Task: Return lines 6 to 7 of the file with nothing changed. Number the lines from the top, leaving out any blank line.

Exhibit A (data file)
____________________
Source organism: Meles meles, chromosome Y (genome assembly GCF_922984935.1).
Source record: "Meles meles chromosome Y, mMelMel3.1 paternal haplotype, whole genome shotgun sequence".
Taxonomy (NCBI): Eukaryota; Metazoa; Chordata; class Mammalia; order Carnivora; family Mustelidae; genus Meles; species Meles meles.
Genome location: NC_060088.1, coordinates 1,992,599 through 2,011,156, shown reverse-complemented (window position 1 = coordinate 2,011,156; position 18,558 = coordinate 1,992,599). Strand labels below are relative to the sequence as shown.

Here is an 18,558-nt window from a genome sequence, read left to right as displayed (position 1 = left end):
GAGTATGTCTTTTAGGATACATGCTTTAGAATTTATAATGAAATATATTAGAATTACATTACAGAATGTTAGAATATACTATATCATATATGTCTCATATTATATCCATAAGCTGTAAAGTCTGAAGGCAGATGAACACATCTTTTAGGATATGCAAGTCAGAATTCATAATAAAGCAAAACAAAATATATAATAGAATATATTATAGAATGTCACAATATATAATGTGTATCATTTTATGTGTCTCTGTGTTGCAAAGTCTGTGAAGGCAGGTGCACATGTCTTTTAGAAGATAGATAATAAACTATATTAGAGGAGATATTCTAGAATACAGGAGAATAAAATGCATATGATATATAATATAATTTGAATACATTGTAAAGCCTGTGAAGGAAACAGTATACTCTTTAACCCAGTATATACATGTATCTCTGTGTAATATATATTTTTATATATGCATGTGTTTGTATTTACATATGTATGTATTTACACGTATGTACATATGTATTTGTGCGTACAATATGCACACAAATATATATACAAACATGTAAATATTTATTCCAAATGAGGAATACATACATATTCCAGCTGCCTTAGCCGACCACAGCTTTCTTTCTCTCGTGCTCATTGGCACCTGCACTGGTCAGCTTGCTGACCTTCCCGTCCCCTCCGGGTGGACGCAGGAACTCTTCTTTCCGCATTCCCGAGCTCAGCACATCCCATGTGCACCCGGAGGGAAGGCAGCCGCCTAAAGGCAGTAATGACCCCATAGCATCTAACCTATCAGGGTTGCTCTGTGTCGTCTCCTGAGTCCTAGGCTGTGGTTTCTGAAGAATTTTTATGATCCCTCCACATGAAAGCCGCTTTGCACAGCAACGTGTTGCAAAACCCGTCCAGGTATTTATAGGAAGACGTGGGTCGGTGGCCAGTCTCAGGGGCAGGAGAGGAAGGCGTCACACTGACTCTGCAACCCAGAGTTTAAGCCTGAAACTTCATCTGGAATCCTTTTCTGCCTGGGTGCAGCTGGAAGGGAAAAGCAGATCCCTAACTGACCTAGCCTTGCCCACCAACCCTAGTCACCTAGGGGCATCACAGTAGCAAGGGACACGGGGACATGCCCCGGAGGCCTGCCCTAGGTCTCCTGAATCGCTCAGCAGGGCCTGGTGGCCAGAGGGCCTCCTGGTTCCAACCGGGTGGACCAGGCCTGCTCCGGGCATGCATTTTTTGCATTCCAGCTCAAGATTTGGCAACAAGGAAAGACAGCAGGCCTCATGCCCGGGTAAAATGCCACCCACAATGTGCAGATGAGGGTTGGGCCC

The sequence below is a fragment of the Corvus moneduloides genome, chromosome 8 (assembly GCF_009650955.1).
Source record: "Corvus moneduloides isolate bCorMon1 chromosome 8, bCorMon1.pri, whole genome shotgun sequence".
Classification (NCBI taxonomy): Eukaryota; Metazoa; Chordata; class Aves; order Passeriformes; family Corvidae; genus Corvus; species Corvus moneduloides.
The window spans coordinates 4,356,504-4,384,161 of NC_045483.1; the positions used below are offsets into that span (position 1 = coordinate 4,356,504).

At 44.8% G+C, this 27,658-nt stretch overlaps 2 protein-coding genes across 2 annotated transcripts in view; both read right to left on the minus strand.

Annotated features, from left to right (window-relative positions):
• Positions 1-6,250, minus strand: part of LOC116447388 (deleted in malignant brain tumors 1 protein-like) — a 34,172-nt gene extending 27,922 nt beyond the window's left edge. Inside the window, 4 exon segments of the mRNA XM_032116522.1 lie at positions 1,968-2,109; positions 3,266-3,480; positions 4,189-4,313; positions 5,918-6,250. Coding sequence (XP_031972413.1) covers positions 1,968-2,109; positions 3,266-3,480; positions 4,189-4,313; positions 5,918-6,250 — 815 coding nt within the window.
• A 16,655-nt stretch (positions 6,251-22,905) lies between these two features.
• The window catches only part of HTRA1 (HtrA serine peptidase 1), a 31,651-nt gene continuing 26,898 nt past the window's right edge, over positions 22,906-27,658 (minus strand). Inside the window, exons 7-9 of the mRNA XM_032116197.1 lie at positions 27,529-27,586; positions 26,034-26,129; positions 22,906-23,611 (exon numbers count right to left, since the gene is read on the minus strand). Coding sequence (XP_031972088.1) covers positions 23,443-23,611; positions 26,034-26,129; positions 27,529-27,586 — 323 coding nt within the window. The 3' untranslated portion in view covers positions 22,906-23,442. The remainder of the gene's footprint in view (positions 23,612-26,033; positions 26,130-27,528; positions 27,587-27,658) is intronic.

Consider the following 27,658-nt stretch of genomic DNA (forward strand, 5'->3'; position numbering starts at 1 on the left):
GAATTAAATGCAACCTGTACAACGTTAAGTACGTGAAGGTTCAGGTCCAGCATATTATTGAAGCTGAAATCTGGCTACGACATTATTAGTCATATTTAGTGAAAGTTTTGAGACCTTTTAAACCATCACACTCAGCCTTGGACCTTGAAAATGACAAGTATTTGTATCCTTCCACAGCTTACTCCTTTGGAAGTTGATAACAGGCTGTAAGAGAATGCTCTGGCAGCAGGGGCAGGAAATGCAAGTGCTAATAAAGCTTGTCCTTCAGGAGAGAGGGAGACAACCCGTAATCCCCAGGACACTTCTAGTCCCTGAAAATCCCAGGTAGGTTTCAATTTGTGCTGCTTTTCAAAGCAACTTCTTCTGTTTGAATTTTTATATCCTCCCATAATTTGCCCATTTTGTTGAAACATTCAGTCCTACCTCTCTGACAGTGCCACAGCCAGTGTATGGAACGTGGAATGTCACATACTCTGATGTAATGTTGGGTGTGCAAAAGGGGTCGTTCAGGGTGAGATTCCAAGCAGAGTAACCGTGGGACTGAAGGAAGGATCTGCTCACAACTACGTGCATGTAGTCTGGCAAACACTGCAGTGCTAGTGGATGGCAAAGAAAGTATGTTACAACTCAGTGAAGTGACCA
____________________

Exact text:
GAGTATGTCTTTTAGGATACATGCTTTAGAATTTATAATGAAATATATTAGAATTACATTACAGAATGTTAGAATATACTATATCATATATGTCTCATATTATATCCATAAGCTGTAAAGTCTGAAGGCAGATGAACACATCTTTTAGGATATGCAAGTCAGAATTCATAATAAAGCAAAACAAAATATATAATAGAATATATTATAGAATGTCACAATATATAATGTGTATCATTTTATGTGTCTCTGTGTTGCAAAGTCTGTGAAGGCAGGTGCACATGTCTTTTAGAAGATAGATAATAAACTATATTAGAGGAGATATTCTAGAATACAGGAGAATAAAATGCATATGATATATAATATAATTTGAATACATTGTAAAGCCTGTGAAGGAAACAGTATACTCTTTAACCCAGTATATACATGTATCTCTGTGTAATATATATTTTTATATATGCATGTGTTTGTATTTACATATGTATGTATTTACACGTATGTACATATGTATTTGTGCGTACAATATGCACACAAATATATATACAAACATGTAAATATTTATTCCAAATGAGGAATACATACATATTCCAGCTGCCTTAGCCGACCACAGCTTTCTTTCTCTCGTGCTCATTGGCACCTGCACTGGTCAGCTTGCTGACCTTCCCGTCCCCTCCGGGTGGACGCAGGAACTCTTCTTTCCGCATTCCCGAGCTCAGCACATCCCATGTGCACCCGGAGGGAAGGCAGCCGCCTAAAGGCAGTAATGACCCCATAGCATCTAACCTATCAGGGTTGCTCTGTGTCGTCTCCTGAGTCCTAGGCTGTGGTTTCTGAAGAATTTTTATGATCCCTCCACATGAAAGCCGCTTTGCACAGCAACGTGTTGCAAAACCCGTCCAGGTATTTATAGGAAGACGTGGGTCGGTGGCCAGTCTCAGGGGCAGGAGAGGAAGGCGTCACACTGACTCTGCAACCCAGAGTTTAAGCCTGAAACTTCATCTGGAATCCTTTTCTGCCTGGGTGCAGCTGGAAGGGAAAAGCAGATCCCTAACTGACCTAGCCTTGCCCACCAACCCTAGTCACCTAGGGGCATCACAGTAGCAAGGGACACGGGGACATGCCCCGGAGGCCTGCCCTAGGTCTCCTGAATCGCTCAGCAGGGCCTGGTGGCCAGAGGGCCTCCTGGTTCCAACCGGGTGGACCAGGCCTGCTCCGGGCATGCATTTTTTGCATTCCAGCTCAAGATTTGGCAACAAGGAAAGACAGCAGGCCTCATGCCCGGGTAAAATGCCACCCACAATGTGCAGATGAGGGTTGGGCCC

The sequence below is a fragment of the Corvus moneduloides genome, chromosome 8 (assembly GCF_009650955.1).